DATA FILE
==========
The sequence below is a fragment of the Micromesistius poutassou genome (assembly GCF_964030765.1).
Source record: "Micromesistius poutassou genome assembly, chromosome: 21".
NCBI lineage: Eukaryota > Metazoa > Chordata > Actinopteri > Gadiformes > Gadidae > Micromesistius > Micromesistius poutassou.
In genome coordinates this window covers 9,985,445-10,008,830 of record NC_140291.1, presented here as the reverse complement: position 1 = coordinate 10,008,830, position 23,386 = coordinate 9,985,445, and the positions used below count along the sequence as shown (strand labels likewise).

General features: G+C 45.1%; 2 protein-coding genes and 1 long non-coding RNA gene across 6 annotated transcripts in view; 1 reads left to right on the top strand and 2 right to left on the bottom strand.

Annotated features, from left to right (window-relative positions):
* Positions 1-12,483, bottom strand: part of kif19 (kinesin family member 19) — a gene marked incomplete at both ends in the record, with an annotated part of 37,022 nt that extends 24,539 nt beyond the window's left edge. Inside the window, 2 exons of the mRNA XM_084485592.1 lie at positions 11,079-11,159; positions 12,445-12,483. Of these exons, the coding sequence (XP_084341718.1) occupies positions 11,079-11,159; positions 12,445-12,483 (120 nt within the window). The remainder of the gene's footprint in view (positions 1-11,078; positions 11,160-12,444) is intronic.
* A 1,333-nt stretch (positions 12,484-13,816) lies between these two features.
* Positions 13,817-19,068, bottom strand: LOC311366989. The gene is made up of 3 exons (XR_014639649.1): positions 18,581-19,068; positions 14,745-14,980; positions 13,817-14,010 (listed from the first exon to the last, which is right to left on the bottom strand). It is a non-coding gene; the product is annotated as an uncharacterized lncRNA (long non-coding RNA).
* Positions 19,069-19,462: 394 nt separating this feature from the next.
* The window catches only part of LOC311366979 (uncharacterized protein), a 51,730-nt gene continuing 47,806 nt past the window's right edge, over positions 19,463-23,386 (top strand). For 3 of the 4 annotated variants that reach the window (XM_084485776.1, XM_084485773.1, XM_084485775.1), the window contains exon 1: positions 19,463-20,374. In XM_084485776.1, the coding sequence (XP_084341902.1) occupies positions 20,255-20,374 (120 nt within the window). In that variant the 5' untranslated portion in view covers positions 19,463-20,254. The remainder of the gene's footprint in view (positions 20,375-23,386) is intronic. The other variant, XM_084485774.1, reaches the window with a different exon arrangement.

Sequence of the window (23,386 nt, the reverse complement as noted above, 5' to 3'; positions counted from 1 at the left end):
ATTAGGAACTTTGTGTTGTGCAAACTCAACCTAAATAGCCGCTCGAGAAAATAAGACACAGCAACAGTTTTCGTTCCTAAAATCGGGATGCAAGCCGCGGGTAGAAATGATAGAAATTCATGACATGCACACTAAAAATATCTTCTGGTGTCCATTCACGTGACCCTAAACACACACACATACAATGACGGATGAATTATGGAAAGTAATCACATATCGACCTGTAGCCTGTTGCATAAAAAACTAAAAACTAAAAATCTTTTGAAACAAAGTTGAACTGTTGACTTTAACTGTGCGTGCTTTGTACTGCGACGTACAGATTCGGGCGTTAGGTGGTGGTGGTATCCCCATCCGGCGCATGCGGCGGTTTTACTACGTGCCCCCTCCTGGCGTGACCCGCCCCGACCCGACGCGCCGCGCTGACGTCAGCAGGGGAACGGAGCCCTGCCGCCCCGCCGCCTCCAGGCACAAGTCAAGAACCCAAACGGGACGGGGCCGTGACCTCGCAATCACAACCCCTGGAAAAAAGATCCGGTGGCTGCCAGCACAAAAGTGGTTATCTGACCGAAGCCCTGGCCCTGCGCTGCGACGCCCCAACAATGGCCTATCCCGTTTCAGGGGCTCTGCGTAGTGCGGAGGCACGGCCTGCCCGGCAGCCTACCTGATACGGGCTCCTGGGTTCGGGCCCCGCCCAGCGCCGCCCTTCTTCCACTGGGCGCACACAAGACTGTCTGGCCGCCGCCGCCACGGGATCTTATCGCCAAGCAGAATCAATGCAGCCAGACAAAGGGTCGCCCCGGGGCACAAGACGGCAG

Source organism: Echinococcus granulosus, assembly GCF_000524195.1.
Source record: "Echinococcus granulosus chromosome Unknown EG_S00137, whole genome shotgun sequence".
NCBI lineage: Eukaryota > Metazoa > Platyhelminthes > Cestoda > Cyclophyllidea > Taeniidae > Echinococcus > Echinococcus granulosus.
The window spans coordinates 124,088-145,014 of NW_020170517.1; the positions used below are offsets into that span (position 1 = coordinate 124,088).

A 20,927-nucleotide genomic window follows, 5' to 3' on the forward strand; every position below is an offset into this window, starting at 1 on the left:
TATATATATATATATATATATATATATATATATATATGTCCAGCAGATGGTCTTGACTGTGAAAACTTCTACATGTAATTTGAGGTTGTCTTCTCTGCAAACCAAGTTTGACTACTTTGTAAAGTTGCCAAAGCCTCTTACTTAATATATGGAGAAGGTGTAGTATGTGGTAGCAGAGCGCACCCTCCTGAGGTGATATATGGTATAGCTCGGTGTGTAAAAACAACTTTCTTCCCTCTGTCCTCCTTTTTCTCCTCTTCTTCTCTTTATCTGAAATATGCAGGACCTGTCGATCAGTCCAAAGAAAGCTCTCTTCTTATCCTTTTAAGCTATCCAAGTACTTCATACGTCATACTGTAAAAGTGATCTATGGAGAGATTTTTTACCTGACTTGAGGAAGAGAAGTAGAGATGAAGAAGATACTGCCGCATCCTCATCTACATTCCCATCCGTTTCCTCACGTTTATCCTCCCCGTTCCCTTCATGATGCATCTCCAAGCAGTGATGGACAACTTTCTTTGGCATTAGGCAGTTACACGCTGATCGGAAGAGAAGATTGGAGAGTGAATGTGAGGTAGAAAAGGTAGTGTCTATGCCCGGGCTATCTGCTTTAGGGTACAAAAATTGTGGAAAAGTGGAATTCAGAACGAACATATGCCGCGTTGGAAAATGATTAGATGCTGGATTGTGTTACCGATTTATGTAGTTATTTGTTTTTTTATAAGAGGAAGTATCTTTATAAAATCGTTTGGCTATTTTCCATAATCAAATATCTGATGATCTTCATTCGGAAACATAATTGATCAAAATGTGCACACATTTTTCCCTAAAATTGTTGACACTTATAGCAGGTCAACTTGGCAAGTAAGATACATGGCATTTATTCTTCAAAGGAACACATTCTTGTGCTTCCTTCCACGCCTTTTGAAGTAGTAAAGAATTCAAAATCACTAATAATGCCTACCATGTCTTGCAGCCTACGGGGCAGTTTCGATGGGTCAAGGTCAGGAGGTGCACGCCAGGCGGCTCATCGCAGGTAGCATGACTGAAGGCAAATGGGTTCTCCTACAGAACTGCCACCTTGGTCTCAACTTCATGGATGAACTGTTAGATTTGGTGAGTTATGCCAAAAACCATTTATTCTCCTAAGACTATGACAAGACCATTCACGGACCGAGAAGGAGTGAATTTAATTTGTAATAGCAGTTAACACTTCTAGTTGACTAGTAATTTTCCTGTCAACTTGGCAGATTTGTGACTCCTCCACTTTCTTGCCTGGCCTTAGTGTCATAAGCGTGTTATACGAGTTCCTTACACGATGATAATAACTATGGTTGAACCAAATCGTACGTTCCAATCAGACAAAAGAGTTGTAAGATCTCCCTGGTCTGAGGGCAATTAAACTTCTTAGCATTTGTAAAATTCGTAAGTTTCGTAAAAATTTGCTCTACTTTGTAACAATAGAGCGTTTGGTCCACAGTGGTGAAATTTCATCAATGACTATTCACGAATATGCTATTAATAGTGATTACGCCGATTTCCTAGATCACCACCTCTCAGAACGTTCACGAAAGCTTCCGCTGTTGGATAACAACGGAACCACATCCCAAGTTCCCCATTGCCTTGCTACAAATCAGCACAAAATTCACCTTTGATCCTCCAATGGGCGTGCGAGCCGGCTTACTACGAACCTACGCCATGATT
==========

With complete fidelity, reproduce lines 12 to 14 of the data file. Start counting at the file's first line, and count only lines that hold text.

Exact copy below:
Sequence of the window (23,386 nt, the reverse complement as noted above, 5' to 3'; positions counted from 1 at the left end):
ATTAGGAACTTTGTGTTGTGCAAACTCAACCTAAATAGCCGCTCGAGAAAATAAGACACAGCAACAGTTTTCGTTCCTAAAATCGGGATGCAAGCCGCGGGTAGAAATGATAGAAATTCATGACATGCACACTAAAAATATCTTCTGGTGTCCATTCACGTGACCCTAAACACACACACATACAATGACGGATGAATTATGGAAAGTAATCACATATCGACCTGTAGCCTGTTGCATAAAAAACTAAAAACTAAAAATCTTTTGAAACAAAGTTGAACTGTTGACTTTAACTGTGCGTGCTTTGTACTGCGACGTACAGATTCGGGCGTTAGGTGGTGGTGGTATCCCCATCCGGCGCATGCGGCGGTTTTACTACGTGCCCCCTCCTGGCGTGACCCGCCCCGACCCGACGCGCCGCGCTGACGTCAGCAGGGGAACGGAGCCCTGCCGCCCCGCCGCCTCCAGGCACAAGTCAAGAACCCAAACGGGACGGGGCCGTGACCTCGCAATCACAACCCCTGGAAAAAAGATCCGGTGGCTGCCAGCACAAAAGTGGTTATCTGACCGAAGCCCTGGCCCTGCGCTGCGACGCCCCAACAATGGCCTATCCCGTTTCAGGGGCTCTGCGTAGTGCGGAGGCACGGCCTGCCCGGCAGCCTACCTGATACGGGCTCCTGGGTTCGGGCCCCGCCCAGCGCCGCCCTTCTTCCACTGGGCGCACACAAGACTGTCTGGCCGCCGCCGCCACGGGATCTTATCGCCAAGCAGAATCAATGCAGCCAGACAAAGGGTCGCCCCGGGGCACAAGACGGCAG

Source organism: Echinococcus granulosus, assembly GCF_000524195.1.